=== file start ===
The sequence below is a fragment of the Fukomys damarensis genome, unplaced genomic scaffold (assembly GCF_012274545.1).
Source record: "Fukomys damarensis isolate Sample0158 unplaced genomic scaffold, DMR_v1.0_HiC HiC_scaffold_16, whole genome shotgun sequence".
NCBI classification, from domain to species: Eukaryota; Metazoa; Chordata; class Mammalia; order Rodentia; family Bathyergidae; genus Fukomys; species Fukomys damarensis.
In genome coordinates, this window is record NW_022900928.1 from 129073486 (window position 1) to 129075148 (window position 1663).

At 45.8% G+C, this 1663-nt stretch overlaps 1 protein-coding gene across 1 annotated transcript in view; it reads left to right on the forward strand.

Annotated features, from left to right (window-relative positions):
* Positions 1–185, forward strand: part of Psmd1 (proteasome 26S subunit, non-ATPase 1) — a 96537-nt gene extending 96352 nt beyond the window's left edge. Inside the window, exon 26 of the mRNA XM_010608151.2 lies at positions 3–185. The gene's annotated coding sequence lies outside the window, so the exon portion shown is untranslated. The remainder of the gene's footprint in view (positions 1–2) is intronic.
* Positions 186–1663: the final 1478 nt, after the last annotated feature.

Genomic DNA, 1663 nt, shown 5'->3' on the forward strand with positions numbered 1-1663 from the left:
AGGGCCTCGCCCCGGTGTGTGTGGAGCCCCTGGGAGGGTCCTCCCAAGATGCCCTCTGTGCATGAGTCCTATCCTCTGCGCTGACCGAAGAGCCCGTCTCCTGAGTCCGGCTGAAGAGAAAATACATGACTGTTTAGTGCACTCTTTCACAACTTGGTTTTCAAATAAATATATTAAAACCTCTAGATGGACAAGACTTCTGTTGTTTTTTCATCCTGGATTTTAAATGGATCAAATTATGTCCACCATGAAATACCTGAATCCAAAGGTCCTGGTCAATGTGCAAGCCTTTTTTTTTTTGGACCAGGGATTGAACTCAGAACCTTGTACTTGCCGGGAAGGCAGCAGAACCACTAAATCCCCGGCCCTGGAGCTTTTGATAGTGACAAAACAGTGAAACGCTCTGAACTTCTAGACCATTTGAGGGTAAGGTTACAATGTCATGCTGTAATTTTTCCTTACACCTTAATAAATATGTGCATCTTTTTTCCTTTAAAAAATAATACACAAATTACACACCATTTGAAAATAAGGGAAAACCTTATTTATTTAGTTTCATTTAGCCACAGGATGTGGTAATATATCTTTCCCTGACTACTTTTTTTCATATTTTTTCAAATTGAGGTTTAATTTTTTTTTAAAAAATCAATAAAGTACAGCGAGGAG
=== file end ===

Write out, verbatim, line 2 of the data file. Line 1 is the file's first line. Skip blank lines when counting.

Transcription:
Source record: "Fukomys damarensis isolate Sample0158 unplaced genomic scaffold, DMR_v1.0_HiC HiC_scaffold_16, whole genome shotgun sequence".